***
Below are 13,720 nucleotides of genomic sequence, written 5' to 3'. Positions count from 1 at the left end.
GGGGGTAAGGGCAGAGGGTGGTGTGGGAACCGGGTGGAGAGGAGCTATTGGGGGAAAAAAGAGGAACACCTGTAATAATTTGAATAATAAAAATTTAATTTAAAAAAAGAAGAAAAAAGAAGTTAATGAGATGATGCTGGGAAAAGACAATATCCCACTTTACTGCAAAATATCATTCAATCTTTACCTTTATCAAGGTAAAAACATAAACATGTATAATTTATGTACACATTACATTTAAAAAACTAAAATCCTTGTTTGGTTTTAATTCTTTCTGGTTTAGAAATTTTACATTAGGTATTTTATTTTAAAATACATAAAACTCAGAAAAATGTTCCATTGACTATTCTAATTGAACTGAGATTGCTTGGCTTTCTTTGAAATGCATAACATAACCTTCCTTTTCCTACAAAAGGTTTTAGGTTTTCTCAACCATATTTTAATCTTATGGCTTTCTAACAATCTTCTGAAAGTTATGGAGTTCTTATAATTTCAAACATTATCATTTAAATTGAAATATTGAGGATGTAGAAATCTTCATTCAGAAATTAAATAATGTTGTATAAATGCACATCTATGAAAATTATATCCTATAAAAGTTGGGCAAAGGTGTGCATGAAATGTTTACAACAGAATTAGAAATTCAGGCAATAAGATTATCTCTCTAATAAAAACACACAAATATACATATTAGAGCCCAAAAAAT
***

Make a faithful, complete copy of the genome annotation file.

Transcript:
Below are 13,720 nucleotides of genomic sequence, written 5' to 3'. Positions count from 1 at the left end.
GGGGGTAAGGGCAGAGGGTGGTGTGGGAACCGGGTGGAGAGGAGCTATTGGGGGAAAAAAGAGGAACACCTGTAATAATTTGAATAATAAAAATTTAATTTAAAAAAAGAAGAAAAAAGAAGTTAATGAGATGATGCTGGGAAAAGACAATATCCCACTTTACTGCAAAATATCATTCAATCTTTACCTTTATCAAGGTAAAAACATAAACATGTATAATTTATGTACACATTACATTTAAAAAACTAAAATCCTTGTTTGGTTTTAATTCTTTCTGGTTTAGAAATTTTACATTAGGTATTTTATTTTAAAATACATAAAACTCAGAAAAATGTTCCATTGACTATTCTAATTGAACTGAGATTGCTTGGCTTTCTTTGAAATGCATAACATAACCTTCCTTTTCCTACAAAAGGTTTTAGGTTTTCTCAACCATATTTTAATCTTATGGCTTTCTAACAATCTTCTGAAAGTTATGGAGTTCTTATAATTTCAAACATTATCATTTAAATTGAAATATTGAGGATGTAGAAATCTTCATTCAGAAATTAAATAATGTTGTATAAATGCACATCTATGAAAATTATATCCTATAAAAGTTGGGCAAAGGTGTGCATGAAATGTTTACAACAGAATTAGAAATTCAGGCAATAAGATTATCTCTCTAATAAAAACACACAAATATACATATTAGAGCCCAAAAAAT